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Consequentialism (Earlier called "Utilitarianism")

This is the view that acts can only be right or wrong in as much as their experienced consequences are desirable or undesirable. So if there are many different consequences, in principle these have to be weighed up and added or subtracted to get a net harm or benefit to compare with the harm or benefit from alternative acts (or from inaction).

The view was originally summarised as "the greatest happiness of the greatest number", but many people think that "happiness" is too narrow or shallow a term to express all the kinds of benefit that may need to be taken into account.

It is usually recognized that there can be different 'classes' of good or harm which can't be added together, but a significant class can always "trump" a more trivial class - so in any particular case it is the consequences of the most significant class that have to be weighed in the balance.

In practice such a calculation is very often impossible - due to time limitations, or imperfect information, or the impossibility of maintaining a consistent scale of consequence valuations - the latter especially because of our natural tendency to rationalise in our own favour. This doesn't prove that the theory is wrong, just that making the best decision is often very difficult.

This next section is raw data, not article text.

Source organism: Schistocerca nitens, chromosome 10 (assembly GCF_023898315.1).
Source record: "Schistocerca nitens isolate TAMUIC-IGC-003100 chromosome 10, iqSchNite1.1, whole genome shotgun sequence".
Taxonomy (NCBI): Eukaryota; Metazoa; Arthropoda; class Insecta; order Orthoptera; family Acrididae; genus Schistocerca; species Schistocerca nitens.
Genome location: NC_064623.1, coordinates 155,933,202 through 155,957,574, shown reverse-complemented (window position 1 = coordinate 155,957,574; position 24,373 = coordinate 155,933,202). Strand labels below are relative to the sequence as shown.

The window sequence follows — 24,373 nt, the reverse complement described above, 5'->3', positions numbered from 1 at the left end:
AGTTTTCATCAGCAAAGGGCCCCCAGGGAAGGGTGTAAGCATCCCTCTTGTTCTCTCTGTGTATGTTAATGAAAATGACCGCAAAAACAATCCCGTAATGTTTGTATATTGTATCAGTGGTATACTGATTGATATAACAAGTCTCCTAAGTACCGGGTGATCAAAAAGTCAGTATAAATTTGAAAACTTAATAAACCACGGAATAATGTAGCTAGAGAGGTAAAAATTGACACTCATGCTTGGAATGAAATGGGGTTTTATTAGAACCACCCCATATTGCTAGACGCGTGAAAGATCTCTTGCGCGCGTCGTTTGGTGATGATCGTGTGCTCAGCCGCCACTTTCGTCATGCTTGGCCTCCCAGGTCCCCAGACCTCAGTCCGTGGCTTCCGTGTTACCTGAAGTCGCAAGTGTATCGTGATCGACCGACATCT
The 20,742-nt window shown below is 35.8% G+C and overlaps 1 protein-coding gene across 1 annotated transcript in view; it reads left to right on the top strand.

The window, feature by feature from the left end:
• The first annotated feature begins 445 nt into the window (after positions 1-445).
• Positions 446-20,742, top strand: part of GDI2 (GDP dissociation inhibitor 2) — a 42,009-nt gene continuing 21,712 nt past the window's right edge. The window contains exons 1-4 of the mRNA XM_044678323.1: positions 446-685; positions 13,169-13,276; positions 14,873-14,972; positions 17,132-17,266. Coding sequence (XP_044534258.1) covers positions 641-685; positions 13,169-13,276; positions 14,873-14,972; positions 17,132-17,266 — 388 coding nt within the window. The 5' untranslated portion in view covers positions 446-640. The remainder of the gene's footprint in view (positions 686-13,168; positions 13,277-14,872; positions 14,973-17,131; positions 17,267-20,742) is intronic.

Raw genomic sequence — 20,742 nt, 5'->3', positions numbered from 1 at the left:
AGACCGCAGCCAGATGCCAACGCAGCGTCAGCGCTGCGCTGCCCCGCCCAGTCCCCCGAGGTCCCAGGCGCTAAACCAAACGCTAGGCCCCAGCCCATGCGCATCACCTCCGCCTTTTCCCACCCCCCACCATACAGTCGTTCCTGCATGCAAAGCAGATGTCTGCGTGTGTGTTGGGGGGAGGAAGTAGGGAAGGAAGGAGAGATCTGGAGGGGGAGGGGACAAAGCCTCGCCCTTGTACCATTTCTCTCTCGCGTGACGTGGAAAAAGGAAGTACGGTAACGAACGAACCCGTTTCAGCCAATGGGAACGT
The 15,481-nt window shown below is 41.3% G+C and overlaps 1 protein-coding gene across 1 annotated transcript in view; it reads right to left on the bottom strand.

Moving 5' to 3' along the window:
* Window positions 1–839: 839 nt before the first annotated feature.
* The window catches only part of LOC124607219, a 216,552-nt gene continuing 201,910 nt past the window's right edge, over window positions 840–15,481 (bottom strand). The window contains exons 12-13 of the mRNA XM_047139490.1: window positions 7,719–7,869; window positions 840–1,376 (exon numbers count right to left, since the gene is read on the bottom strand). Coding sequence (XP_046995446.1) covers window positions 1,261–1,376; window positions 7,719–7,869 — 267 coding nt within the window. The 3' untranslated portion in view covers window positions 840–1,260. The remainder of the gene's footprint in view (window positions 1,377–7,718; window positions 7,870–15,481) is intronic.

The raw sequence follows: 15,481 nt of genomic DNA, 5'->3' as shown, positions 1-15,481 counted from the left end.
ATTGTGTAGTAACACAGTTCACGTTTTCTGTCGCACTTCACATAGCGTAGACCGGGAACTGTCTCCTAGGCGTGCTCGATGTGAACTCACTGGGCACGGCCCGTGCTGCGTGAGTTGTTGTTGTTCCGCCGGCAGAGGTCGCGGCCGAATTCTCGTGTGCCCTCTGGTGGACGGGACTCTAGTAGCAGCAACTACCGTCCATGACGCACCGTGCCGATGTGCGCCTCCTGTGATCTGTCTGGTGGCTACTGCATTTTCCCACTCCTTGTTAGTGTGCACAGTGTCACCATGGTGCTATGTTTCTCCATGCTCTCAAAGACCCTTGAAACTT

So, many people think that the best way for an individual to apply the theory is to commit oneself to following certain rules of behaviour, if one judges that the consequences of following those rules are on balance better than following other rules or avoiding rules altogether. Of course, it is always possible to make exceptions, where those exceptions are governed by further rules, such as:-

  • Only make exceptions if the circumstances are genuinely not the sort of circumstances that were envisaged when the rule was formulated.
  • Remember that making frequent exceptions to a rule fundamentally weakens the habit of following it, and this too is a consequence to be included in the balance.
  • Never make exceptions in your own favour, as such a judgement can never be trusted.

In personal cases, one weakness of consequentialism is that it leaves out the value of morally good motivation. The harmful consequences of one individual not voting in a safe seat are minute, but the experience of identifying with fellow voters may be judged a good thing in its own right, although it isn't a "consequence". Consequentialism seems often to be unavoidable in public decision making, when calculating the consequences in specific cases by something like "cost-benefit analysis" is often the only way of avoiding extreme anomalies or taking the risk of granting authorities opaque and easily abused powers of very broad discretion.